Secretary of State Hillary Rodham Clinton said Wednesday she would step off the fast track "for a little while" when she leaves the State Department, but she gave no hint as to whether she ultimately may run again for president.
Speaking to reporters for the first time since a stomach virus, concussion and blood clot kept her out of public view for nearly a month, the Chappaqua resident said she wanted to ensure a seamless transition to Sen. John Kerry (D-Mass.), who has been nominated by President Barack Obama to succeed her.
"Obviously, it's somewhat bittersweet," Clinton, who returned to the office Monday, said of her final few weeks as secretary of state, saying she had "the most extraordinary experience" in the position.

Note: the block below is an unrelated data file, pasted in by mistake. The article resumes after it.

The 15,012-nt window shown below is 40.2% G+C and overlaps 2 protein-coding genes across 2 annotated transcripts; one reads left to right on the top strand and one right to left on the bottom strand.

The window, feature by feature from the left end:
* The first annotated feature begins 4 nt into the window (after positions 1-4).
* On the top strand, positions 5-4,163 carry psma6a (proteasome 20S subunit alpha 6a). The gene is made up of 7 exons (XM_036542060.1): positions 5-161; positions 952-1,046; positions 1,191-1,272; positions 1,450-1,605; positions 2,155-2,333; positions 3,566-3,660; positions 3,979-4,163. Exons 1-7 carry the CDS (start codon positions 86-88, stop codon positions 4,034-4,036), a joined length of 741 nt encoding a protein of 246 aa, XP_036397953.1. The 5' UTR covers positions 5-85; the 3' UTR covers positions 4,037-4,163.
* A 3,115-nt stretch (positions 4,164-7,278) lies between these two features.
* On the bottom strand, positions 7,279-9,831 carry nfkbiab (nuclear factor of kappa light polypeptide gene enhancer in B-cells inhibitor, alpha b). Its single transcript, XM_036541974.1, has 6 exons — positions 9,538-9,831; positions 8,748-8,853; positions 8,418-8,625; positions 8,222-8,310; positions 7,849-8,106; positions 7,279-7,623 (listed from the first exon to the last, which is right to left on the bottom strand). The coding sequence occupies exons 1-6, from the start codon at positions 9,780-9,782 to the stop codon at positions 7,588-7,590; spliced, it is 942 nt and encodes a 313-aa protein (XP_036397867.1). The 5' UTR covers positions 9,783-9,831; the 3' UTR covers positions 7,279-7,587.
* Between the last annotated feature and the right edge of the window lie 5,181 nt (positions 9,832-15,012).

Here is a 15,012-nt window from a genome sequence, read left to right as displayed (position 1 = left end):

"I am very much looking forward to doing everything we can these last few weeks to resolve and finish up wherever possible and then to ... have a very smooth, seamless transition to Sen. Kerry to continue the work," she said.
Asked whether retirement came next, Clinton replied, "I don't know if [that is the] word I would use, but certainly stepping off the very fast track for a little while."
Clinton fell ill with a stomach virus in early December. She then became dehydrated and fainted, leading to a concussion. During a checkup, she learned she had a blood clot. She was hospitalized and treated with blood thinners.
The 65-year-old former first lady and U.S. senator ran for the Democratic presidential nomination in 2008 but was defeated by Obama. Clinton is often mentioned as a potential White House candidate again in 2016, although in December she sought to play down that possibility.